CINCINNATI – The same judge that set an unusually low bond for a murder suspect, retroactively increased the amount Friday morning.
Originally set at $200,000 with a 10 percent requirement Thursday morning, Judge Tyrone Yates increased the bond amount for Nigel Pitts, 24, to $400,000 with no 10 percent option.
Still, the increased amount remains lower than any other adult murder suspect this year, court records show.
Pitts, 24, the man accused in the killing of 68-year-old Lee Arthur Henley, may have been back on the street if he was able to post 10 percent of the bond amount, or $20,000, but Cincinnati police investigators filed an additional charge in hopes of keeping him locked up.
Yates, a Hamilton County Municipal Court judge, told WCPO after the arraignment on Thursday that Pitts is indigent and the bond amount is reasonable.
Much to the concern of Cincinnati homicide investigators, the original bond amount in the killing sends a bad message, and if the suspect were to bail out, he could potentially intimidate cooperating witnesses – a huge problem for investigators, they said.
In the six cases involving adult murder suspects this year, no judge set bond less than $500,000. Only in one case did a judge set a 10 percent requirement, records show. Juvenile homicide suspect bond records were not immediately available.
“There is no hard-and-fast standard for bond setting on capital cases,” Yates said. “It depends on the circumstances on each case. It was kind of a mixture of seriousness of the offense and his capacity to meet bond.
“In this particular case, in addition to considering the defendant’s record, and the fact that he is indigent and could afford no bond at all, that played into my analysis.”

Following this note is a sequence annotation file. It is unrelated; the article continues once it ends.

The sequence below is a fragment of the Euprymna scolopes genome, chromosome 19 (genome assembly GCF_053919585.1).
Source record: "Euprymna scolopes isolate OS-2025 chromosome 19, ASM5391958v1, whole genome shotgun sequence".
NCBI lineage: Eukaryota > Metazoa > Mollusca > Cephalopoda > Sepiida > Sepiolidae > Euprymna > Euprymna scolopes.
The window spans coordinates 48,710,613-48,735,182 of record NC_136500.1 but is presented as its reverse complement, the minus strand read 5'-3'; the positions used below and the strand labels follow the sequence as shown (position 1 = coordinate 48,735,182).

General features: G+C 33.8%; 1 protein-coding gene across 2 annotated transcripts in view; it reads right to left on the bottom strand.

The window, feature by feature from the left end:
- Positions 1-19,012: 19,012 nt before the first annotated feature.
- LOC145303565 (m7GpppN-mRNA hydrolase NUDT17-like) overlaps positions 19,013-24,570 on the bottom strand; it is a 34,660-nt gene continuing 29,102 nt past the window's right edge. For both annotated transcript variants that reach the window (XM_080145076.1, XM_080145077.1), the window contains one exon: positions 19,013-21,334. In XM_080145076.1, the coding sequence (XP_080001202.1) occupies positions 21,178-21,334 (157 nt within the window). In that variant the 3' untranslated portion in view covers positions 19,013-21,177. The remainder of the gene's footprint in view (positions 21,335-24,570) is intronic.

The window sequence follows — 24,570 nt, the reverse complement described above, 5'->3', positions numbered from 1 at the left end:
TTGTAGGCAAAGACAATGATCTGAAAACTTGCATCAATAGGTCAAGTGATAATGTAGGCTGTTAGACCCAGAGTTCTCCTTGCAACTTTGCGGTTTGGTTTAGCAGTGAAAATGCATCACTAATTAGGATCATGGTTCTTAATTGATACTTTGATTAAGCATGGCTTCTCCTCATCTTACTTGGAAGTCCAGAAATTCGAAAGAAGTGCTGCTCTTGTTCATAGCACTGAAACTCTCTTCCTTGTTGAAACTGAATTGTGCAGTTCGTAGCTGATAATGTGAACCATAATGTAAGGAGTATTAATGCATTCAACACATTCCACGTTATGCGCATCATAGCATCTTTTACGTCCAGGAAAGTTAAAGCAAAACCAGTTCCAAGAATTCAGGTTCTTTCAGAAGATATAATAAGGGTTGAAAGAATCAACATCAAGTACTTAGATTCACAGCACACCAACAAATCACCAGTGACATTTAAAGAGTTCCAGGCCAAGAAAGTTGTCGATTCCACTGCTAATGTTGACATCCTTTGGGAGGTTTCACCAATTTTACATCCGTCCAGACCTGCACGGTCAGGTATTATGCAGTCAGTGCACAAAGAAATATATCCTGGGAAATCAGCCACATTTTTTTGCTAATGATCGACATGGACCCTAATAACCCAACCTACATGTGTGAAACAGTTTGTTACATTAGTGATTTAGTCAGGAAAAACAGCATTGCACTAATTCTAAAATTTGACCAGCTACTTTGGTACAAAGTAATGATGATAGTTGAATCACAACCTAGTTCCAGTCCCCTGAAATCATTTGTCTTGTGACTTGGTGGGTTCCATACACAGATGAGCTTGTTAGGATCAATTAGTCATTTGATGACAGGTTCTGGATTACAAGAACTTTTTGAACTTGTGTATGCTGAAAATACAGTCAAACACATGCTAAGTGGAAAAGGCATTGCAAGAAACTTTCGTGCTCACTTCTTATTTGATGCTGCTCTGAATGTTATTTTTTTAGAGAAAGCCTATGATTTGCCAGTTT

Yates, who was the court officer who signed the arrest warrant for Pitts, said he is thoroughly familiar with the background of the case.
By mid-afternoon Thursday, though, investigators filed an additional aggravated burglary charge that will hold Pitts until another arraignment Friday morning. Court documents accuse Pitts of inflicting physical harm and robbing Henley of his wallet among other items.
“We have a game plan, we know how to play ball,” an investigator told WCPO.
Pitts was previously arrested in connection with aggravated burglary in December 2008. Bond was set at $150,000 with no 10 percent options, according to court records. That meant that Pitts would have had to post the full amount as a guarantee he would show up for court to face the charges.
Homicide investigators said witnesses are being cooperative, and if Pitts manages to post bail they said they fear he may intimidate witnesses. Pitts was arrested in connection with witness intimidation in 2008, which was later dismissed.
In addition to the $200,000 bond, Pitts was ordered to wear an electronic monitoring unit. Use of electronic monitoring has widened as jail officials have contended there is limited jail space —although the electronic monitoring units are typically used for non-violent offenders.
Police departments that work at building relationships with the community are better equipped to solve homicides, officials have said. The pervasive ‘no-snitch’ culture has hindered investigators in the past, as witnesses don’t come forward out of fear of reprisal from others in the neighborhood or by offenders out on bond.
Officials have also cited the changing nature of violence in big cities over the last few decades, saying gang- and drug-related killings can be more difficult to solve than crimes of passion, especially amid a rising "no-snitch" culture.
There is no indication Henley’s death was gang or drug-related, and witnesses have been forthcoming, investigators said.
Henley was found stabbed to death in his Avondale apartment on Saturday, May 4.
By early Wednesday, a warrant was issued for Pitts’ arrest, who lived in the same apartment complex as Henley in the 3500 block of Alaska Ave.